The large centrally located focus wheel moves very nicely with no free play or backlash. It’s been reported that waterproof Porro prism binocular often have overly stiff focus wheels – a necessary compromise for making it weatherproof – but I must report that this was not my experience with the Action EX 7 x 35. The gearing in the focus wheel was perfectly fine, even when rapidly adjusting focus from close up to far away. One and a quarter turns clockwise brings you from closest focus to beyond infinity. Unlike classic Porros of the past, which usually come with fold-down rubber eyecups, the Nikon Action EX has modern twist up cups with three detents. Eye relief is a very decent 17mm. I tested them while using my eyeglasses and was comfortably able to access the entire field. The ocular lenses are very large and easy to centre your eyes in. The objective lenses are also very deeply recessed, further protecting them from stray light, dust and rain. The right eye dioptre ring is located under the eyepiece. It’s well designed and holds its position well.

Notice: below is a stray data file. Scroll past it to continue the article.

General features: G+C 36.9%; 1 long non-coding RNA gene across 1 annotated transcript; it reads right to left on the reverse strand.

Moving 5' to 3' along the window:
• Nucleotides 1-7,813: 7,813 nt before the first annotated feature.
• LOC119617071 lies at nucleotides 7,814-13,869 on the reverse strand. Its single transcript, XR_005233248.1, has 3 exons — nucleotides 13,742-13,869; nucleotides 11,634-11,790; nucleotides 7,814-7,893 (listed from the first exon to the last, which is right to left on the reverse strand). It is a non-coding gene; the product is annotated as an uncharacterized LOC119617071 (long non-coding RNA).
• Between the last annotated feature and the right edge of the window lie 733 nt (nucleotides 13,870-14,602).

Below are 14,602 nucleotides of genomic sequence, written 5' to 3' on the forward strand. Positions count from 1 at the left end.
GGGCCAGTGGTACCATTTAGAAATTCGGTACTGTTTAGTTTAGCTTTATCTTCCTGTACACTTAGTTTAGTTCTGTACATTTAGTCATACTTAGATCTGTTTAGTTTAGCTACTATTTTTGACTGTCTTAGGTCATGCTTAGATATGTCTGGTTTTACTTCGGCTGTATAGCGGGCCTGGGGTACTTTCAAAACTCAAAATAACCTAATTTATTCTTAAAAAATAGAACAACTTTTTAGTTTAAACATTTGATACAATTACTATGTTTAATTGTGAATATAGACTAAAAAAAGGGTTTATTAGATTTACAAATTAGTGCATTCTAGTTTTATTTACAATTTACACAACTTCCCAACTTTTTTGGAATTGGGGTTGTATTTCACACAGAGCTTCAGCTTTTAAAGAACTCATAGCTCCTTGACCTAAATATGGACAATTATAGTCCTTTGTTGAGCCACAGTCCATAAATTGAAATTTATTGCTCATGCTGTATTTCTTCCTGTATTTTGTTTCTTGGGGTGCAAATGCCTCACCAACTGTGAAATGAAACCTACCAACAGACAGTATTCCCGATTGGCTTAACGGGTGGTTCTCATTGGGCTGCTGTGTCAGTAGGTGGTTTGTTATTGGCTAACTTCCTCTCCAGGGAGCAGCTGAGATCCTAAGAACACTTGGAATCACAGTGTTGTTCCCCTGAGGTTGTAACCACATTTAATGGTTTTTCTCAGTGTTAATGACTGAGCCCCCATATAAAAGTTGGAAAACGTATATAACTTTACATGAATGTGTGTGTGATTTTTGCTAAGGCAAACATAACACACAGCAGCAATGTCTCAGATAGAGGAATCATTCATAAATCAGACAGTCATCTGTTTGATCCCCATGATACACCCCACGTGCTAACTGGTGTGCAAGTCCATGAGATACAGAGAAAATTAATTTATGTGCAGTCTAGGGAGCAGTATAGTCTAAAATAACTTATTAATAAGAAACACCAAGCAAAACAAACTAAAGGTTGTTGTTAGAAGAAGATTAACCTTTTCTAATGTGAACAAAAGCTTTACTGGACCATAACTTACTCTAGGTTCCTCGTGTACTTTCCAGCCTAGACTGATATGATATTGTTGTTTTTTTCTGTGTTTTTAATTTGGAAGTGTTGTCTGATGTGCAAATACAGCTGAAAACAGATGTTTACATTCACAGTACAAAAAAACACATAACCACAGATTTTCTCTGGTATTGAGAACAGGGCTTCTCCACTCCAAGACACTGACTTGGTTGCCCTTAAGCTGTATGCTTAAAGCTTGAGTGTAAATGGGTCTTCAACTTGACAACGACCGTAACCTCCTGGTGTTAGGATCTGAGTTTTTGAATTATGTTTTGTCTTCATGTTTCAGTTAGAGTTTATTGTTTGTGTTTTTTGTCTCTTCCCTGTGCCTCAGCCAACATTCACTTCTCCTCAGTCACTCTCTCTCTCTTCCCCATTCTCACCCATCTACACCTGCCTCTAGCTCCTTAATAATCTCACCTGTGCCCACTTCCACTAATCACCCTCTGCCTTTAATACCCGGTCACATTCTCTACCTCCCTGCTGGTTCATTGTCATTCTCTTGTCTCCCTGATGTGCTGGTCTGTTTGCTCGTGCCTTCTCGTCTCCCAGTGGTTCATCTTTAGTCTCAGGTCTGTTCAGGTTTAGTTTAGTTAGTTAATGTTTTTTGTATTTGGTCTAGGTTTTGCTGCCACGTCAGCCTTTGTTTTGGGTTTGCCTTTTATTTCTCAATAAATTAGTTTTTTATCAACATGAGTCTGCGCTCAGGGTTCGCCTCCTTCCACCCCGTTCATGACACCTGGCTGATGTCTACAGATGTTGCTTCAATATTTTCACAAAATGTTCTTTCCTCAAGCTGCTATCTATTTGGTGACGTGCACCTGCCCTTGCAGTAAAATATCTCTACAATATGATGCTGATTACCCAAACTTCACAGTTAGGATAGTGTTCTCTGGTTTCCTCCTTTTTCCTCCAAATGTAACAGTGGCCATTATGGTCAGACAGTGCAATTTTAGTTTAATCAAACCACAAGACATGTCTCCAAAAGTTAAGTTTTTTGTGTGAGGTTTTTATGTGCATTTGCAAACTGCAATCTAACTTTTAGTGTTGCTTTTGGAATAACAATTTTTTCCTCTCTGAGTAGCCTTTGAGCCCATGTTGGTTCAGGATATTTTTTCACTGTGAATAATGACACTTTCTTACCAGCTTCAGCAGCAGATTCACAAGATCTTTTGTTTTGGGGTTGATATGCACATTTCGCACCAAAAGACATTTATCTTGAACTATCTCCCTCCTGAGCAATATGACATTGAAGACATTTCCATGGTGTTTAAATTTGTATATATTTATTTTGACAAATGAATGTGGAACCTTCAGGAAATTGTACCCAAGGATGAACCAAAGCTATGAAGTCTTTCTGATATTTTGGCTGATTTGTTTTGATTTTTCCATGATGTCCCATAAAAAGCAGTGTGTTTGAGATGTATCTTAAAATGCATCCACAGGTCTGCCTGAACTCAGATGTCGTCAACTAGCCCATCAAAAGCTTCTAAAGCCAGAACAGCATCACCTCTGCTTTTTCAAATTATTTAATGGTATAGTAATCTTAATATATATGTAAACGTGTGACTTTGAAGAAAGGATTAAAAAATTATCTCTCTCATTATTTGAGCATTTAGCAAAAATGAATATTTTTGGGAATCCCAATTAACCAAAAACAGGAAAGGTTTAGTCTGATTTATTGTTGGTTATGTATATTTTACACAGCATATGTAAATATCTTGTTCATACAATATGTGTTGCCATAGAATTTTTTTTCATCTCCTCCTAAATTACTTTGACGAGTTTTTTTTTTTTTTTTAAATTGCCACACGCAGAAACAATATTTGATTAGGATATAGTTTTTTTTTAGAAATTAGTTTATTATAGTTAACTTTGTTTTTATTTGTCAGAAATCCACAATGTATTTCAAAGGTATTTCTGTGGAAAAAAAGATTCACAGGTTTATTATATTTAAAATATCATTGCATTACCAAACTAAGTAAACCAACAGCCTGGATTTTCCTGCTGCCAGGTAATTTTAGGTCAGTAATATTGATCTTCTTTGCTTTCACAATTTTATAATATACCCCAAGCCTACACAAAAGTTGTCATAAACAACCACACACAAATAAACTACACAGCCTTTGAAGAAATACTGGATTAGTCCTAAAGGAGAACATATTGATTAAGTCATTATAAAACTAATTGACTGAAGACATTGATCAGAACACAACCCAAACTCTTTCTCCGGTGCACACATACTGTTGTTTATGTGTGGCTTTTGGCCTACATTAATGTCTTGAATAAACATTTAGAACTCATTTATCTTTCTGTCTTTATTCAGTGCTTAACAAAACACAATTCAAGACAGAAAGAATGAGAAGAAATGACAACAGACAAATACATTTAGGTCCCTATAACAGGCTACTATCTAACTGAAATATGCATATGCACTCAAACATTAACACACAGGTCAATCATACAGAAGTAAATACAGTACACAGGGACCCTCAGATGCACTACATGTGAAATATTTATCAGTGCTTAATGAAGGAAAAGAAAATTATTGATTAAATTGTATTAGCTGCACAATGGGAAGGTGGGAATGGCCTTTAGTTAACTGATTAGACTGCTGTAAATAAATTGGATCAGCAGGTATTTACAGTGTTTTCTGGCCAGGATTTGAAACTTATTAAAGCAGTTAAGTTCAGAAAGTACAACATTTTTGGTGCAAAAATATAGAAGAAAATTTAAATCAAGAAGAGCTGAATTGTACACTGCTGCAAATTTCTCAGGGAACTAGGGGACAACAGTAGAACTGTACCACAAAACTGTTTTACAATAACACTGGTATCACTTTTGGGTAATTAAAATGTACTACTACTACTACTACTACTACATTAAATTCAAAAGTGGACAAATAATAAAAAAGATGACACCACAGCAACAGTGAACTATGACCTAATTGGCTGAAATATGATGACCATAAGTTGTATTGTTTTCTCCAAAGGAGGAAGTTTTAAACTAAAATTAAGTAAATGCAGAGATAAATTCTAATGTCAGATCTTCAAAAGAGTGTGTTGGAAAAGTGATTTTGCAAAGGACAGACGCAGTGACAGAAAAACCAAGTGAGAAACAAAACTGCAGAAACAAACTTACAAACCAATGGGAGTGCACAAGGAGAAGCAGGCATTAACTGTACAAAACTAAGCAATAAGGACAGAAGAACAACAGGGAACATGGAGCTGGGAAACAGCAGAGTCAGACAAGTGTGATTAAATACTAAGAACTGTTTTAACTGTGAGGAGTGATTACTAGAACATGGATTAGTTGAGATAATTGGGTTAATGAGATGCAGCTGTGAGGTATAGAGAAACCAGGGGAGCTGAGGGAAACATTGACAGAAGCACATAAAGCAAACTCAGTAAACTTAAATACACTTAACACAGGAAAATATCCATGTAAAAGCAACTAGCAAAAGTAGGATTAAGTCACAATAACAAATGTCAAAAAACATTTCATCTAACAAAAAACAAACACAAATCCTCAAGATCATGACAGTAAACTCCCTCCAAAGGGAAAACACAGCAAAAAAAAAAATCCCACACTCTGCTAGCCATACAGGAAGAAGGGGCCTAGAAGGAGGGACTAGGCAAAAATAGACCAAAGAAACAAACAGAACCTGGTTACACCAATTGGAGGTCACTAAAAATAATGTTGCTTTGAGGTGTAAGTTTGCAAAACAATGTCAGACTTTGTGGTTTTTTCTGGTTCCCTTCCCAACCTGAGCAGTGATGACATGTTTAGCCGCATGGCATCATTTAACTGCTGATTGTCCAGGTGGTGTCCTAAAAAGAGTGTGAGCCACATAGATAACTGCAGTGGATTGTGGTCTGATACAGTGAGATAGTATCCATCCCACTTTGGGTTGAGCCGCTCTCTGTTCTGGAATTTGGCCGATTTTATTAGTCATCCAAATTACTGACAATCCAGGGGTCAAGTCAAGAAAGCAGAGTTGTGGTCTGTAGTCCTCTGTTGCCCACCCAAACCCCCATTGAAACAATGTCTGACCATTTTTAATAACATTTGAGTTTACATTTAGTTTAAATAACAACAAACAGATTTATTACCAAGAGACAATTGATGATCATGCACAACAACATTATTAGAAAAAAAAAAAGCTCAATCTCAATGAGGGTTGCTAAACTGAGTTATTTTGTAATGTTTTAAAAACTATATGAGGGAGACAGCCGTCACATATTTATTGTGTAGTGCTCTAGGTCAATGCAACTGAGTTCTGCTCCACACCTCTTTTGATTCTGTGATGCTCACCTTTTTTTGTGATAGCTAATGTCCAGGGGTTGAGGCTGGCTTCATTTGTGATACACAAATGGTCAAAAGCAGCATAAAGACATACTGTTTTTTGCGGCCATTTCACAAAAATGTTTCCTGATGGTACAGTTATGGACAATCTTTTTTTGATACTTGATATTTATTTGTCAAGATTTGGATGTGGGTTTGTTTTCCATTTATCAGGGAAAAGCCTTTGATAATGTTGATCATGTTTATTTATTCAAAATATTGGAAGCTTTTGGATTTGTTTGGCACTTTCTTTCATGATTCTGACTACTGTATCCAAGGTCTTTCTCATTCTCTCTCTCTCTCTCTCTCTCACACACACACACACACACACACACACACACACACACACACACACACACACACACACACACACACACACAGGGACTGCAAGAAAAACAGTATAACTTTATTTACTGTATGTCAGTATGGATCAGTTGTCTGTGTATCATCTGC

Some may think the Action EX 7x 35 is overbuilt. I really don’t think so. Yes, it’s quite heavy for its relatively small aperture but it feels exceptionally sturdy in the hands and its 7x gives very stable views which partially negates its bulk mass. Comparing it to the lower cost Aculon 8 x 42, I felt the grip was noticeably better in the Action EX. The rubber armouring is simply more grippy in the latter.
Optically, the Nikon Action EX 7 x 35 is quite impressive: bright, sharp across a good chunk of the field with very good contrast. How bright? Allbinos measured one Action EX model to have a transmission of the order of 80 per cent – not bad but noticeably dimmer than models nearer 90 per cent transmission. Intriguingly, the lower priced Aculon models apparently have similar light transmission values.
The Nikon Action EX 7x 35 binocular also controls glare very well. That said, it was not significantly better than the less expensive Aculon 8 x 42 I tested alongside it. The outer field does display field curvature, but I think this is quite acceptable given the fact that the field of view is a whopping 9.3 degrees. I felt the edge of field performance was a little better than the 6.5 x 32 Opticron Adventurer T WP I tested a few months back. Depth of field is impressive too. I quickly became consciously aware of how little I had to refocus the instrument as I scanned the hills around my home. Anything beyond about 50 yards is sharply in focus.